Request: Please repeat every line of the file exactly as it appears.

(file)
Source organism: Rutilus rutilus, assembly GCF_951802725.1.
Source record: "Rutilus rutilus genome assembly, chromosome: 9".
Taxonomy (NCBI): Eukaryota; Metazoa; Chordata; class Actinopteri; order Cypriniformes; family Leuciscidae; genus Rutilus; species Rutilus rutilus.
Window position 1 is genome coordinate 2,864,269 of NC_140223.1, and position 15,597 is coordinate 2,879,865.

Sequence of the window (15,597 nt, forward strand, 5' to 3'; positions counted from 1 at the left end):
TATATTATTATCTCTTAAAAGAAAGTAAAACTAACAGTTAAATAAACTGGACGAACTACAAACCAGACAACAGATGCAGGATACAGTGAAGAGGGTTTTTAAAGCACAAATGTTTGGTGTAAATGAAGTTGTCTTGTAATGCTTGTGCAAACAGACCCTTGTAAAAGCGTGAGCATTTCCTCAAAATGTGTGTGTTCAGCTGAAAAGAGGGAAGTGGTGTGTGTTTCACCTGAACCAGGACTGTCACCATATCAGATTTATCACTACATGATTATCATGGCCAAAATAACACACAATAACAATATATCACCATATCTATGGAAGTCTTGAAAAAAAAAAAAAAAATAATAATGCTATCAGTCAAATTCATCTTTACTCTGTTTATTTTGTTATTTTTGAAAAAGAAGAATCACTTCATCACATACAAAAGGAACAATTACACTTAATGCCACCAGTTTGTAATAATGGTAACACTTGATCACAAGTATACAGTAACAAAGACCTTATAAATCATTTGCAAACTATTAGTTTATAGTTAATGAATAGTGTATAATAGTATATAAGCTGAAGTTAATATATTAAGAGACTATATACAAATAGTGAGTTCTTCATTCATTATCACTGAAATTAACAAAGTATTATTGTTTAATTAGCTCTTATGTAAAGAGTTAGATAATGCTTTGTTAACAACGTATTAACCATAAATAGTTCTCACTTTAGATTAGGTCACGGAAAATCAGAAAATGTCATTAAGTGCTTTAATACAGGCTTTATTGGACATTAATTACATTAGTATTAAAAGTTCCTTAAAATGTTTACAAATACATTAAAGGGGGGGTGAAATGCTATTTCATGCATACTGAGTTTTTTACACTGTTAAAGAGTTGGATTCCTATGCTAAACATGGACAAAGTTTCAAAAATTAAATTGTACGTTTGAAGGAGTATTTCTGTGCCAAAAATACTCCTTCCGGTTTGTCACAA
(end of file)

Source organism: Rutilus rutilus, assembly GCF_951802725.1.
Source record: "Rutilus rutilus genome assembly, chromosome: 9".
Taxonomy (NCBI): Eukaryota; Metazoa; Chordata; class Actinopteri; order Cypriniformes; family Leuciscidae; genus Rutilus; species Rutilus rutilus.
Window position 1 is genome coordinate 2,864,269 of NC_140223.1, and position 15,597 is coordinate 2,879,865.

Sequence of the window (15,597 nt, forward strand, 5' to 3'; positions counted from 1 at the left end):
TATATTATTATCTCTTAAAAGAAAGTAAAACTAACAGTTAAATAAACTGGACGAACTACAAACCAGACAACAGATGCAGGATACAGTGAAGAGGGTTTTTAAAGCACAAATGTTTGGTGTAAATGAAGTTGTCTTGTAATGCTTGTGCAAACAGACCCTTGTAAAAGCGTGAGCATTTCCTCAAAATGTGTGTGTTCAGCTGAAAAGAGGGAAGTGGTGTGTGTTTCACCTGAACCAGGACTGTCACCATATCAGATTTATCACTACATGATTATCATGGCCAAAATAACACACAATAACAATATATCACCATATCTATGGAAGTCTTGAAAAAAAAAAAAAAAATAATAATGCTATCAGTCAAATTCATCTTTACTCTGTTTATTTTGTTATTTTTGAAAAAGAAGAATCACTTCATCACATACAAAAGGAACAATTACACTTAATGCCACCAGTTTGTAATAATGGTAACACTTGATCACAAGTATACAGTAACAAAGACCTTATAAATCATTTGCAAACTATTAGTTTATAGTTAATGAATAGTGTATAATAGTATATAAGCTGAAGTTAATATATTAAGAGACTATATACAAATAGTGAGTTCTTCATTCATTATCACTGAAATTAACAAAGTATTATTGTTTAATTAGCTCTTATGTAAAGAGTTAGATAATGCTTTGTTAACAACGTATTAACCATAAATAGTTCTCACTTTAGATTAGGTCACGGAAAATCAGAAAATGTCATTAAGTGCTTTAATACAGGCTTTATTGGACATTAATTACATTAGTATTAAAAGTTCCTTAAAATGTTTACAAATACATTAAAGGGGGGGTGAAATGCTATTTCATGCATACTGAGTTTTTTACACTGTTAAAGAGTTGGATTCCTATGCTAAACATGGACAAAGTTTCAAAAATTAAATTGTACGTTTGAAGGAGTATTTCTGTGCCAAAAATACTCCTTCCGGTTTGTCACAA